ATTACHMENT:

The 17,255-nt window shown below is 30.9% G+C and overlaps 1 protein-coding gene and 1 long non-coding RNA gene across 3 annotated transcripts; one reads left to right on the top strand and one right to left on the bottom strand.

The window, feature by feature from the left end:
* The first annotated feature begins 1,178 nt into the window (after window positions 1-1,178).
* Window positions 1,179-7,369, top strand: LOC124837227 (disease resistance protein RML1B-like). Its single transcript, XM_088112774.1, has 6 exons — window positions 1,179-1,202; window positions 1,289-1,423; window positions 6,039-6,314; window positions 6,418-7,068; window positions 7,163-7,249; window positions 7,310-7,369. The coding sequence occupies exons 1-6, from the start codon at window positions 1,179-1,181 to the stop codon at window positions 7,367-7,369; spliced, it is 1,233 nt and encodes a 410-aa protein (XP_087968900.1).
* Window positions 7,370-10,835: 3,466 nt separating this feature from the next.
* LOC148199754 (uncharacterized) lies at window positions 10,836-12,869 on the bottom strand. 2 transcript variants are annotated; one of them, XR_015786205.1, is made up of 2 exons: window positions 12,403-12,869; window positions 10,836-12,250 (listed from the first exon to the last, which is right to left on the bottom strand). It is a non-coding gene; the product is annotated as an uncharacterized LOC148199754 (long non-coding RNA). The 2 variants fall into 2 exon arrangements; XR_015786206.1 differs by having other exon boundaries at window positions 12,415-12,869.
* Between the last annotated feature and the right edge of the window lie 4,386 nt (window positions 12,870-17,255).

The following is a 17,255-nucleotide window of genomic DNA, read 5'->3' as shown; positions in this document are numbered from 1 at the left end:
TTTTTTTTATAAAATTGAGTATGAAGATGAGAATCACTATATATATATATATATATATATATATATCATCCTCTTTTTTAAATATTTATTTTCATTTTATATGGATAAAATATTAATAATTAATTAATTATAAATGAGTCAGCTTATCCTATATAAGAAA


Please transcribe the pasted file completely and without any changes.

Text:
The 17,255-nt window shown below is 30.9% G+C and overlaps 1 protein-coding gene and 1 long non-coding RNA gene across 3 annotated transcripts; one reads left to right on the top strand and one right to left on the bottom strand.

The window, feature by feature from the left end:
* The first annotated feature begins 1,178 nt into the window (after window positions 1-1,178).
* Window positions 1,179-7,369, top strand: LOC124837227 (disease resistance protein RML1B-like). Its single transcript, XM_088112774.1, has 6 exons — window positions 1,179-1,202; window positions 1,289-1,423; window positions 6,039-6,314; window positions 6,418-7,068; window positions 7,163-7,249; window positions 7,310-7,369. The coding sequence occupies exons 1-6, from the start codon at window positions 1,179-1,181 to the stop codon at window positions 7,367-7,369; spliced, it is 1,233 nt and encodes a 410-aa protein (XP_087968900.1).
* Window positions 7,370-10,835: 3,466 nt separating this feature from the next.
* LOC148199754 (uncharacterized) lies at window positions 10,836-12,869 on the bottom strand. 2 transcript variants are annotated; one of them, XR_015786205.1, is made up of 2 exons: window positions 12,403-12,869; window positions 10,836-12,250 (listed from the first exon to the last, which is right to left on the bottom strand). It is a non-coding gene; the product is annotated as an uncharacterized LOC148199754 (long non-coding RNA). The 2 variants fall into 2 exon arrangements; XR_015786206.1 differs by having other exon boundaries at window positions 12,415-12,869.
* Between the last annotated feature and the right edge of the window lie 4,386 nt (window positions 12,870-17,255).

The following is a 17,255-nucleotide window of genomic DNA, read 5'->3' as shown; positions in this document are numbered from 1 at the left end:
TTTTTTTTATAAAATTGAGTATGAAGATGAGAATCACTATATATATATATATATATATATATATATCATCCTCTTTTTTAAATATTTATTTTCATTTTATATGGATAAAATATTAATAATTAATTAATTATAAATGAGTCAGCTTATCCTATATAAGAAA